x <- 0:(n-1)/(n-1)
f <- 0.2*x^11*(10*(1-x))^6+10*(10*x)^3*(1-x)^10
e <- rnorm(n,0,sig)
for (i in 2:n) e[i] <- 0.6*e[i-1] + e[i]
y <- f + e
op <- par(mfrow=c(2,2))
## Fit model with AR1 residuals
b <- gamm(y~s(x,k=20),correlation=corAR1())
plot(b$gam);lines(x,f-mean(f),col=2)
## Raw residuals still show correlation, of course...
acf(residuals(b$gam),main="raw residual ACF")
## But standardized are now fine...
acf(residuals(b$lme,type="normalized"),main="standardized residual ACF")
## compare with model without AR component...
b <- gam(y~s(x,k=20))
plot(b);lines(x,f-mean(f),col=2)
## more complicated autocorrelation example - AR errors
## only within groups defined by `fac'
e <- rnorm(n,0,sig)
for (i in 2:n) e[i] <- 0.6*e[i-1]*(fac[i-1]==fac[i]) + e[i]
y <- f + e
b <- gamm(y~s(x,k=20),correlation=corAR1(form=~1|fac))
plot(b$gam);lines(x,f-mean(f),col=2)
par(op)
## more complex situation with nested random effects and within
## group correlation
set.seed(0)
n.g <- 10
n<-n.g*10*4
## simulate smooth part...
dat <- gamSim(1,n=n,scale=2)
f <- dat$f
## simulate nested random effects....
fa <- as.factor(rep(1:10,rep(4*n.g,10)))
ra <- rep(rnorm(10),rep(4*n.g,10))
fb <- as.factor(rep(rep(1:4,rep(n.g,4)),10))
rb <- rep(rnorm(4),rep(n.g,4))
for (i in 1:9) rb <- c(rb,rep(rnorm(4),rep(n.g,4)))
## simulate auto-correlated errors within groups
e<-array(0,0)
for (i in 1:40) {
eg <- rnorm(n.g, 0, sig)
for (j in 2:n.g) eg[j] <- eg[j-1]*0.6+ eg[j]
e<-c(e,eg)
}
dat$y <- f + ra + rb + e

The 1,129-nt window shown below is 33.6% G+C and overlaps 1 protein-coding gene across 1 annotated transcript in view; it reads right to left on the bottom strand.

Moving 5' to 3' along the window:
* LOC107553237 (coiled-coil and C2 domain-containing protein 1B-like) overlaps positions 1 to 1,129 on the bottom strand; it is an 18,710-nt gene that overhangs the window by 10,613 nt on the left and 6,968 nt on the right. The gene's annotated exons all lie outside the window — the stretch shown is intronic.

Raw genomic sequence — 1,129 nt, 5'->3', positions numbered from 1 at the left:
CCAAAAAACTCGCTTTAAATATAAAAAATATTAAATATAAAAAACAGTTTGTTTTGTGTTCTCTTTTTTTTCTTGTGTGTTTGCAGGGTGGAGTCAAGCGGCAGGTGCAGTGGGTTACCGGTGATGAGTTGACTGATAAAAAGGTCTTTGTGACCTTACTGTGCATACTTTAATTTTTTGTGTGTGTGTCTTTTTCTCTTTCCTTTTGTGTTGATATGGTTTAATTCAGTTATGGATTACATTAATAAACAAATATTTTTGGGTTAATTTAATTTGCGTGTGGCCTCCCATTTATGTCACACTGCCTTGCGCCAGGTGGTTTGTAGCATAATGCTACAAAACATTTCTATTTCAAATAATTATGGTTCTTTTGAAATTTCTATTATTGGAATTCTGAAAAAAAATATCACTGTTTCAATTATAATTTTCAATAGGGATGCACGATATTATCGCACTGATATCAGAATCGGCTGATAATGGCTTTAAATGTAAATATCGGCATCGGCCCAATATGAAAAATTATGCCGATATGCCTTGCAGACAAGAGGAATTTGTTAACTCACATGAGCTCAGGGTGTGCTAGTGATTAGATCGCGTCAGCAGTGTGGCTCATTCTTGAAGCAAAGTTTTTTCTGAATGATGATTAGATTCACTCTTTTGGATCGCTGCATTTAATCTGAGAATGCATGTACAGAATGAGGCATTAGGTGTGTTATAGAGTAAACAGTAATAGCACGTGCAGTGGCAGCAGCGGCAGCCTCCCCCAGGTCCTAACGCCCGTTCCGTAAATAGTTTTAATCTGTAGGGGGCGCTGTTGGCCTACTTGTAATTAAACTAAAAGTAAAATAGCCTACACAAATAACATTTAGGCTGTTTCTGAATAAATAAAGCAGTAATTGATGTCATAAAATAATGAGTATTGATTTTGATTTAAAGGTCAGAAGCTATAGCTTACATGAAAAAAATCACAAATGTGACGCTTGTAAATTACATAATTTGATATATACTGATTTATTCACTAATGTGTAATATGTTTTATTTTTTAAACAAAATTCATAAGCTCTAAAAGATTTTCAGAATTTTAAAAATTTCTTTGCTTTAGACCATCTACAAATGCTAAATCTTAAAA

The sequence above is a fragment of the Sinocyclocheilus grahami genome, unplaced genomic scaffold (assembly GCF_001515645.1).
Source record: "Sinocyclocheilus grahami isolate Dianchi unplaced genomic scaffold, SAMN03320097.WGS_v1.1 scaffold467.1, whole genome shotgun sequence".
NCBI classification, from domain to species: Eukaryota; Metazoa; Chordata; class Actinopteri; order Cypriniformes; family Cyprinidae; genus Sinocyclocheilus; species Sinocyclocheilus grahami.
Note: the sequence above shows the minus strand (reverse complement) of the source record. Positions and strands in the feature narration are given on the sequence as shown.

dat$fa <- fa;dat$fb <- fb
## fit model ....
b <- gamm(y~s(x0,bs="cr")+s(x1,bs="cr")+s(x2,bs="cr")+
s(x3,bs="cr"),data=dat,random=list(fa=~1,fb=~1),
correlation=corAR1())
plot(b$gam,pages=1)
summary(b$gam)
vis.gam(b$gam)
## Prediction from gam object, optionally adding
## in random effects.
## Extract random effects and make names more convenient...
refa <- ranef(b$lme,level=5)
rownames(refa) <- substr(rownames(refa),start=9,stop=20)
refb <- ranef(b$lme,level=6)
rownames(refb) <- substr(rownames(refb),start=9,stop=20)
## make a prediction, with random effects zero...
p0 <- predict(b$gam,data.frame(x0=.3,x1=.6,x2=.98,x3=.77))
## add in effect for fa = "2" and fb="2/4"...
p <- p0 + refa["2",1] + refb["2/4",1]
## and a "spatial" example...
library(nlme);set.seed(1);n <- 100
dat <- gamSim(2,n=n,scale=0) ## standard example
attach(dat)
old.par<-par(mfrow=c(2,2))
contour(truth$x,truth$z,truth$f) ## true function
f <- data$f ## true expected response
## Now simulate correlated errors...
cstr <- corGaus(.1,form = ~x+z)
cstr <- Initialize(cstr,data.frame(x=data$x,z=data$z))
V <- corMatrix(cstr) ## correlation matrix for data
Cv <- chol(V)
e <- t(Cv) %*% rnorm(n)*0.05 # correlated errors
## next add correlated simulated errors to expected values
data$y <- f + e ## ... to produce response
b<- gamm(y~s(x,z,k=50),correlation=corGaus(.1,form=~x+z),
data=data)
plot(b$gam) # gamm fit accounting for correlation
# overfits when correlation ignored.....
b1 <- gamm(y~s(x,z,k=50),data=data);plot(b1$gam)
b2 <- gam(y~s(x,z,k=50),data=data);plot(b2)
par(old.par)
# }
```

*Documentation reproduced from package mgcv, version 1.8-31, License: GPL (>= 2)*